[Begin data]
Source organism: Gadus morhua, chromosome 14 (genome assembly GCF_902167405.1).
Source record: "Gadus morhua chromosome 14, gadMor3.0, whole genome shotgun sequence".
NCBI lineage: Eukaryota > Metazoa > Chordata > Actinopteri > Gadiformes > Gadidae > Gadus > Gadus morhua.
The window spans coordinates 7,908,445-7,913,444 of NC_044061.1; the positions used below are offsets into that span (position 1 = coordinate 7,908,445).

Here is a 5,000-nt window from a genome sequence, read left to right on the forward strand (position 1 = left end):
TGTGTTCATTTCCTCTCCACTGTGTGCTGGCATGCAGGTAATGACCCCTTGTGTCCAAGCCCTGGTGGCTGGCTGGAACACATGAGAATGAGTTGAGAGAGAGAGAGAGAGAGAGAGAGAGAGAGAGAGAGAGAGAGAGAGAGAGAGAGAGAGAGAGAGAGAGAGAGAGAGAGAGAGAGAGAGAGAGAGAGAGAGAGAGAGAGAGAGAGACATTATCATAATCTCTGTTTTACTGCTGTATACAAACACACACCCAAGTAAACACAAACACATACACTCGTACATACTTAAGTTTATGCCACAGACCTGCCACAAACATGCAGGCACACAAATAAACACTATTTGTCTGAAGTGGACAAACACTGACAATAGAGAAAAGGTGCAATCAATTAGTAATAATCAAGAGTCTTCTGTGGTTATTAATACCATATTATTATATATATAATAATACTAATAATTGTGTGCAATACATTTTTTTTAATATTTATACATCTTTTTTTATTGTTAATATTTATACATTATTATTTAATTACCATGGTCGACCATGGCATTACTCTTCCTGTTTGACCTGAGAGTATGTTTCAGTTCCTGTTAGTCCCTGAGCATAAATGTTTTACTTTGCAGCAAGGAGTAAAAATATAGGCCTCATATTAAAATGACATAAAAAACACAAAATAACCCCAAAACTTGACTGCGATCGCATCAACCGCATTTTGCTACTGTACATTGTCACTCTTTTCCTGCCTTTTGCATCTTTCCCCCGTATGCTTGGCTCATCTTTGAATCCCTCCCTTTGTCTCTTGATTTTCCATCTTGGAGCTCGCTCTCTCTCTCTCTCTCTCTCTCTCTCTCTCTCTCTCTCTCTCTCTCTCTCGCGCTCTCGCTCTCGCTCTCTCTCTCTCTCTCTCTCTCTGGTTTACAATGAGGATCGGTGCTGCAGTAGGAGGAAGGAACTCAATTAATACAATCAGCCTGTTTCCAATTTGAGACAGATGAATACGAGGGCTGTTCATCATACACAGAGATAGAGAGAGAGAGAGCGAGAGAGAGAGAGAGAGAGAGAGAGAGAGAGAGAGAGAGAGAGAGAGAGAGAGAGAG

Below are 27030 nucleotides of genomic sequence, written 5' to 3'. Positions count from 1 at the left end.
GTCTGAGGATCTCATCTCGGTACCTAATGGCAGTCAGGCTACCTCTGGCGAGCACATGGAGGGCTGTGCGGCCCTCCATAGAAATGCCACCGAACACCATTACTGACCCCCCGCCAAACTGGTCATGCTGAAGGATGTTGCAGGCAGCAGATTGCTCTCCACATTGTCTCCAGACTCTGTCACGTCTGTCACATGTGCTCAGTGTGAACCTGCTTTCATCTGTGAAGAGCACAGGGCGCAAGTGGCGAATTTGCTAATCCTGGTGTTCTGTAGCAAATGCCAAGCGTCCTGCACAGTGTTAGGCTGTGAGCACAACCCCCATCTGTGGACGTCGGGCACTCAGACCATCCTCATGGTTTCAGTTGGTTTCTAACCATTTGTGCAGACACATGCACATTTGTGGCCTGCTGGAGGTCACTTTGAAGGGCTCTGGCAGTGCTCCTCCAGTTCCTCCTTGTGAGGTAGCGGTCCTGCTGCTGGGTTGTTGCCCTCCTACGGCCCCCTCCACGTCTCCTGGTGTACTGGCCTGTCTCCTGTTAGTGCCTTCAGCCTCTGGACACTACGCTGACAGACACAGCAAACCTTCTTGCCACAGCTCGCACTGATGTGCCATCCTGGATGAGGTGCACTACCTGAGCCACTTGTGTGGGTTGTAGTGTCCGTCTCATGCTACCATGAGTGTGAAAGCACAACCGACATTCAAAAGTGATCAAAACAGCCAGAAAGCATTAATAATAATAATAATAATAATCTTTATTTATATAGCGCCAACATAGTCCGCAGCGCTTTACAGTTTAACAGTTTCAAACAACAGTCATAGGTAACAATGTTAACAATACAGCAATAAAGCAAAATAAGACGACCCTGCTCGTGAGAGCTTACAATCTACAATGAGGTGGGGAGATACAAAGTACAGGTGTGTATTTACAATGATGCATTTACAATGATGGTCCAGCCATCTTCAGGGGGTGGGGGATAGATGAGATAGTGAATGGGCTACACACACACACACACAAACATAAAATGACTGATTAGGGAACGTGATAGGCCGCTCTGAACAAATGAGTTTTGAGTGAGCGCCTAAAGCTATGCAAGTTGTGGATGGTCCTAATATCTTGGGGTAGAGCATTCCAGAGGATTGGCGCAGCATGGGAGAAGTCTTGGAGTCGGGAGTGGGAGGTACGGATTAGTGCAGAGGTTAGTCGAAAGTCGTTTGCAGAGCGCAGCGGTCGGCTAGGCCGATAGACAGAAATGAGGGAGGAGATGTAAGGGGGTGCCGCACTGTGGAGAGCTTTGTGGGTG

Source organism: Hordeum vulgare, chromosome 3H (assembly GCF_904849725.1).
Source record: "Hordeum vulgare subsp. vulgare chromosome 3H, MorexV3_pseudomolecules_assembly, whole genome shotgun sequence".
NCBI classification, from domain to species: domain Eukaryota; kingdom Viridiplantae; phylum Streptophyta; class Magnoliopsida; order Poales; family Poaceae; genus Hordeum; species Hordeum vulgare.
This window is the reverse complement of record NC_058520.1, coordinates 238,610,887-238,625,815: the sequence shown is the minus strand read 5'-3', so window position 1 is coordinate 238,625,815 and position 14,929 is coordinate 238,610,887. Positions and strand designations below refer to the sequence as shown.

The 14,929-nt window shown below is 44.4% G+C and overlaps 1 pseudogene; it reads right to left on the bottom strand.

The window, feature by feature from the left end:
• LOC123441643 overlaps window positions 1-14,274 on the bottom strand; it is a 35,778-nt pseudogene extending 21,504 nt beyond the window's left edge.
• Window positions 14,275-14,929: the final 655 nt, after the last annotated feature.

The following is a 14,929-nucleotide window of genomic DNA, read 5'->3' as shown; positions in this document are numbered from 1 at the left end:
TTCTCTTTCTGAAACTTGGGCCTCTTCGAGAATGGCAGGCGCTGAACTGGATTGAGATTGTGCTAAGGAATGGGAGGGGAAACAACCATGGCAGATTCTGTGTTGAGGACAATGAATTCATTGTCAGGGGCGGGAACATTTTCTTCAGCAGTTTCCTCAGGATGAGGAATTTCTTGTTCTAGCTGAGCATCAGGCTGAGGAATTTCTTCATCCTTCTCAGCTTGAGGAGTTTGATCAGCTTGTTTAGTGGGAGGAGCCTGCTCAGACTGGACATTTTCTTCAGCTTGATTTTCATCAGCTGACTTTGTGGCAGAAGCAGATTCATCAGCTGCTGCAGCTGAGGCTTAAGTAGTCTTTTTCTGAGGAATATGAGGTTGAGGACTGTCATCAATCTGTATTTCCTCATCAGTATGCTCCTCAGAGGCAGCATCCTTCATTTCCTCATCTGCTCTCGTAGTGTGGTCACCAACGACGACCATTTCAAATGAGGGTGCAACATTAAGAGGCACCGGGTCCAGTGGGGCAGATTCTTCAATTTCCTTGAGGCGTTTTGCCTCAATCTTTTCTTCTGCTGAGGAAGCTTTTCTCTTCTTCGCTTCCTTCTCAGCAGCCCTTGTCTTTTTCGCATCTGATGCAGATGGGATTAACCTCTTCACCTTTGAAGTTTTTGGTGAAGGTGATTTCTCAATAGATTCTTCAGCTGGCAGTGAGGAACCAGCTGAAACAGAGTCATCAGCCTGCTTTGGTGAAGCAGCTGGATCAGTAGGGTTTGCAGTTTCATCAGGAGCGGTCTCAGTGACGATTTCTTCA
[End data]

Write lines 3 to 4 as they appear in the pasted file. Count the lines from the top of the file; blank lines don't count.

NCBI lineage: Eukaryota > Metazoa > Chordata > Actinopteri > Gadiformes > Gadidae > Gadus > Gadus morhua.
The window spans coordinates 7,908,445-7,913,444 of NC_044061.1; the positions used below are offsets into that span (position 1 = coordinate 7,908,445).